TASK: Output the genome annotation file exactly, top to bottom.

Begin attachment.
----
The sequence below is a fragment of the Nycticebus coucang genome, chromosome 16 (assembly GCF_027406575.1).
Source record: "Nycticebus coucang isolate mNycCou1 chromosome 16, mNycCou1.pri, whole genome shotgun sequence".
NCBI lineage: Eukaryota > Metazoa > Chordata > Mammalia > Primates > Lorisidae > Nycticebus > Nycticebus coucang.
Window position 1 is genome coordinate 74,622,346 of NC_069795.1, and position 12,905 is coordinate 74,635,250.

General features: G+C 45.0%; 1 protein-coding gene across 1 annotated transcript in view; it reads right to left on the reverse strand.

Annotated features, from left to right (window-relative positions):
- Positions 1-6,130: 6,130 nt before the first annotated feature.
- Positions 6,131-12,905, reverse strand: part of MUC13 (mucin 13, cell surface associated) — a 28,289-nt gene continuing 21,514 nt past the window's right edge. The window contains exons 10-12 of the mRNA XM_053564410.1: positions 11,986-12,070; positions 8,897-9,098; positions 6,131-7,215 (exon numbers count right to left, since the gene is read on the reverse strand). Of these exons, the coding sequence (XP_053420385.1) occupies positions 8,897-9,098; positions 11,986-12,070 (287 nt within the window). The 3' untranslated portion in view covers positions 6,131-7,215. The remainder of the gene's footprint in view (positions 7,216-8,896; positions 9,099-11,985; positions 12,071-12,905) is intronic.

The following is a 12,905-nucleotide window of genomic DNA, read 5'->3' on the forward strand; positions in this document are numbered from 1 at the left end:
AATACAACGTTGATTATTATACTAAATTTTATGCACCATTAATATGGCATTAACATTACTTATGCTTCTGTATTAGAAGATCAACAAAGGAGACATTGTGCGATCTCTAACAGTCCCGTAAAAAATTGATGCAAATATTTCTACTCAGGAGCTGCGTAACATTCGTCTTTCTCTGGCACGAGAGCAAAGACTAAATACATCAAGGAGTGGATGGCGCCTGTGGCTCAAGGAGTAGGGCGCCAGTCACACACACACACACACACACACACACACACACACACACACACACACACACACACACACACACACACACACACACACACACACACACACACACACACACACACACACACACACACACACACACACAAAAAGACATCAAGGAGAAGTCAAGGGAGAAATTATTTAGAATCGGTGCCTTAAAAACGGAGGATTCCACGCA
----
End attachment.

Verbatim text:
The sequence below is a fragment of the Nycticebus coucang genome, chromosome 16 (assembly GCF_027406575.1).
Source record: "Nycticebus coucang isolate mNycCou1 chromosome 16, mNycCou1.pri, whole genome shotgun sequence".
NCBI lineage: Eukaryota > Metazoa > Chordata > Mammalia > Primates > Lorisidae > Nycticebus > Nycticebus coucang.
Window position 1 is genome coordinate 74,622,346 of NC_069795.1, and position 12,905 is coordinate 74,635,250.

General features: G+C 45.0%; 1 protein-coding gene across 1 annotated transcript in view; it reads right to left on the reverse strand.

Annotated features, from left to right (window-relative positions):
- Positions 1-6,130: 6,130 nt before the first annotated feature.
- Positions 6,131-12,905, reverse strand: part of MUC13 (mucin 13, cell surface associated) — a 28,289-nt gene continuing 21,514 nt past the window's right edge. The window contains exons 10-12 of the mRNA XM_053564410.1: positions 11,986-12,070; positions 8,897-9,098; positions 6,131-7,215 (exon numbers count right to left, since the gene is read on the reverse strand). Of these exons, the coding sequence (XP_053420385.1) occupies positions 8,897-9,098; positions 11,986-12,070 (287 nt within the window). The 3' untranslated portion in view covers positions 6,131-7,215. The remainder of the gene's footprint in view (positions 7,216-8,896; positions 9,099-11,985; positions 12,071-12,905) is intronic.

The following is a 12,905-nucleotide window of genomic DNA, read 5'->3' on the forward strand; positions in this document are numbered from 1 at the left end:
AATACAACGTTGATTATTATACTAAATTTTATGCACCATTAATATGGCATTAACATTACTTATGCTTCTGTATTAGAAGATCAACAAAGGAGACATTGTGCGATCTCTAACAGTCCCGTAAAAAATTGATGCAAATATTTCTACTCAGGAGCTGCGTAACATTCGTCTTTCTCTGGCACGAGAGCAAAGACTAAATACATCAAGGAGTGGATGGCGCCTGTGGCTCAAGGAGTAGGGCGCCAGTCACACACACACACACACACACACACACACACACACACACACACACACACACACACACACACACACACACACACACACACACACACACACACACACACACACACACACACACACACACACACACACAAAAAGACATCAAGGAGAAGTCAAGGGAGAAATTATTTAGAATCGGTGCCTTAAAAACGGAGGATTCCACGCA